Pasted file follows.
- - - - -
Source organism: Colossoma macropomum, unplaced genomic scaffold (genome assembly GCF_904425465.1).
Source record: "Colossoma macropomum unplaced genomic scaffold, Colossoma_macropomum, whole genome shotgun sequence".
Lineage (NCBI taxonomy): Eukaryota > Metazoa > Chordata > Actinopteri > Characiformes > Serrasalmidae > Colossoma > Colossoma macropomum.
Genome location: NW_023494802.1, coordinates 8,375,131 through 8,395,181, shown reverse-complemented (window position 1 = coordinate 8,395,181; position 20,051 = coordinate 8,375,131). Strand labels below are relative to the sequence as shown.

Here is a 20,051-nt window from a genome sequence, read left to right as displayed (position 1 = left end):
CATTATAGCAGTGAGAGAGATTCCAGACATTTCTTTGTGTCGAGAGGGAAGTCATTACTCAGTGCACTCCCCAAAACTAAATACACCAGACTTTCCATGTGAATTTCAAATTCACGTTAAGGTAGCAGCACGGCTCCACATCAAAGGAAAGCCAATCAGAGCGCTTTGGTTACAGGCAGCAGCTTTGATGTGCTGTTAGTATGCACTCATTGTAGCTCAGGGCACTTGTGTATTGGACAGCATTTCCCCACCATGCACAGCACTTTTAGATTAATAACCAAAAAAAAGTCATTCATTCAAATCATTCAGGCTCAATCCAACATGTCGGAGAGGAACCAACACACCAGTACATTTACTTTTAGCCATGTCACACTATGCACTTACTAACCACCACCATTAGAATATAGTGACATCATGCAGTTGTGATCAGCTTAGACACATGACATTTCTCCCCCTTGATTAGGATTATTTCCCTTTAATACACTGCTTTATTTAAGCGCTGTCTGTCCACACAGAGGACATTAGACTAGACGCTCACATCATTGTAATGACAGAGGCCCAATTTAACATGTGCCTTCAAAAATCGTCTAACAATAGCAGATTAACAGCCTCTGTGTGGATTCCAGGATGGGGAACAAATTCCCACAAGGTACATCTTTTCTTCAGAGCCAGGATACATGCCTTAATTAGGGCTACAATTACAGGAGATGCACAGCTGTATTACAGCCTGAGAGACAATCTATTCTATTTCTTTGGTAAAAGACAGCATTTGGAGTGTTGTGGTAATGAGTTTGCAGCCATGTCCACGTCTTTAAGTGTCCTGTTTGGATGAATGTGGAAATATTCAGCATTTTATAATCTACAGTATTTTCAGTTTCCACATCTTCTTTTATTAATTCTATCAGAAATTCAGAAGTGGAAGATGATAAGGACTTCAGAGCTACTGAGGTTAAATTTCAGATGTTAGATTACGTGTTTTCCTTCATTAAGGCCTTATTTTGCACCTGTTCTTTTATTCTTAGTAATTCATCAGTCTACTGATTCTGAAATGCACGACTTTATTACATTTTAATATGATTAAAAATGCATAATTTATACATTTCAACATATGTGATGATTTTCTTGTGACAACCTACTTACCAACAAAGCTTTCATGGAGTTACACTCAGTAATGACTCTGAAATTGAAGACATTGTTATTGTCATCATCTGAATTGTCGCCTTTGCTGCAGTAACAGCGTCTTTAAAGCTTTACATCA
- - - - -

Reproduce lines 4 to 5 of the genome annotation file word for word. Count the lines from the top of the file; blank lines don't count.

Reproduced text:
Genome location: NW_023494802.1, coordinates 8,375,131 through 8,395,181, shown reverse-complemented (window position 1 = coordinate 8,395,181; position 20,051 = coordinate 8,375,131). Strand labels below are relative to the sequence as shown.

Here is a 20,051-nt window from a genome sequence, read left to right as displayed (position 1 = left end):